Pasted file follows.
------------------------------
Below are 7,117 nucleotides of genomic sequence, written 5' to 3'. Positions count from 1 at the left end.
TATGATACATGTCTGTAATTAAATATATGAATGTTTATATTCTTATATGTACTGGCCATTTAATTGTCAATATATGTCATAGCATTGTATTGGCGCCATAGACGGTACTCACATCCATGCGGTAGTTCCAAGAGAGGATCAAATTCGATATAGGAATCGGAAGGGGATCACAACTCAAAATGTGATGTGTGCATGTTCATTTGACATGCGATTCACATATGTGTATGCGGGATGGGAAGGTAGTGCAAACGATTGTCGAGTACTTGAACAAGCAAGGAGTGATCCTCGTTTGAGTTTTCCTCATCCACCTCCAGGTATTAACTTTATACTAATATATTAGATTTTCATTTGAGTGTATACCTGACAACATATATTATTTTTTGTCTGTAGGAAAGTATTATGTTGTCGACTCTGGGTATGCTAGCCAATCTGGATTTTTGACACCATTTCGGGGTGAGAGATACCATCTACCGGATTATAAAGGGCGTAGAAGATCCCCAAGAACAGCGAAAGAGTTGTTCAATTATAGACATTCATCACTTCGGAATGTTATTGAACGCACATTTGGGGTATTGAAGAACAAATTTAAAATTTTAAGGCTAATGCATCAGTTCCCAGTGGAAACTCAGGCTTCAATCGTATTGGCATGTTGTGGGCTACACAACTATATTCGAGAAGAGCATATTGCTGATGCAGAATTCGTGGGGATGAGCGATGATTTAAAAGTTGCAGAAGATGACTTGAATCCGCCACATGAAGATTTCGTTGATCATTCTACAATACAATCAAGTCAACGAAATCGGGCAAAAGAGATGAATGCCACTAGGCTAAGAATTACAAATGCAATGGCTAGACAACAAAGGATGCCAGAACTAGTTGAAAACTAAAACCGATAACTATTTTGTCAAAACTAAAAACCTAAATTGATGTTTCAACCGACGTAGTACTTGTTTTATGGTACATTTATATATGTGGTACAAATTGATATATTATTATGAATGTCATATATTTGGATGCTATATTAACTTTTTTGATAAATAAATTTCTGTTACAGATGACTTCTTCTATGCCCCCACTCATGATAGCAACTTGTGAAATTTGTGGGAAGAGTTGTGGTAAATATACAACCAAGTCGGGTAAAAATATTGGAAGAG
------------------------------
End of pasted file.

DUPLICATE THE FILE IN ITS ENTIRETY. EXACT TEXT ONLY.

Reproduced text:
Below are 7,117 nucleotides of genomic sequence, written 5' to 3'. Positions count from 1 at the left end.
TATGATACATGTCTGTAATTAAATATATGAATGTTTATATTCTTATATGTACTGGCCATTTAATTGTCAATATATGTCATAGCATTGTATTGGCGCCATAGACGGTACTCACATCCATGCGGTAGTTCCAAGAGAGGATCAAATTCGATATAGGAATCGGAAGGGGATCACAACTCAAAATGTGATGTGTGCATGTTCATTTGACATGCGATTCACATATGTGTATGCGGGATGGGAAGGTAGTGCAAACGATTGTCGAGTACTTGAACAAGCAAGGAGTGATCCTCGTTTGAGTTTTCCTCATCCACCTCCAGGTATTAACTTTATACTAATATATTAGATTTTCATTTGAGTGTATACCTGACAACATATATTATTTTTTGTCTGTAGGAAAGTATTATGTTGTCGACTCTGGGTATGCTAGCCAATCTGGATTTTTGACACCATTTCGGGGTGAGAGATACCATCTACCGGATTATAAAGGGCGTAGAAGATCCCCAAGAACAGCGAAAGAGTTGTTCAATTATAGACATTCATCACTTCGGAATGTTATTGAACGCACATTTGGGGTATTGAAGAACAAATTTAAAATTTTAAGGCTAATGCATCAGTTCCCAGTGGAAACTCAGGCTTCAATCGTATTGGCATGTTGTGGGCTACACAACTATATTCGAGAAGAGCATATTGCTGATGCAGAATTCGTGGGGATGAGCGATGATTTAAAAGTTGCAGAAGATGACTTGAATCCGCCACATGAAGATTTCGTTGATCATTCTACAATACAATCAAGTCAACGAAATCGGGCAAAAGAGATGAATGCCACTAGGCTAAGAATTACAAATGCAATGGCTAGACAACAAAGGATGCCAGAACTAGTTGAAAACTAAAACCGATAACTATTTTGTCAAAACTAAAAACCTAAATTGATGTTTCAACCGACGTAGTACTTGTTTTATGGTACATTTATATATGTGGTACAAATTGATATATTATTATGAATGTCATATATTTGGATGCTATATTAACTTTTTTGATAAATAAATTTCTGTTACAGATGACTTCTTCTATGCCCCCACTCATGATAGCAACTTGTGAAATTTGTGGGAAGAGTTGTGGTAAATATACAACCAAGTCGGGTAAAAATATTGGAAGAG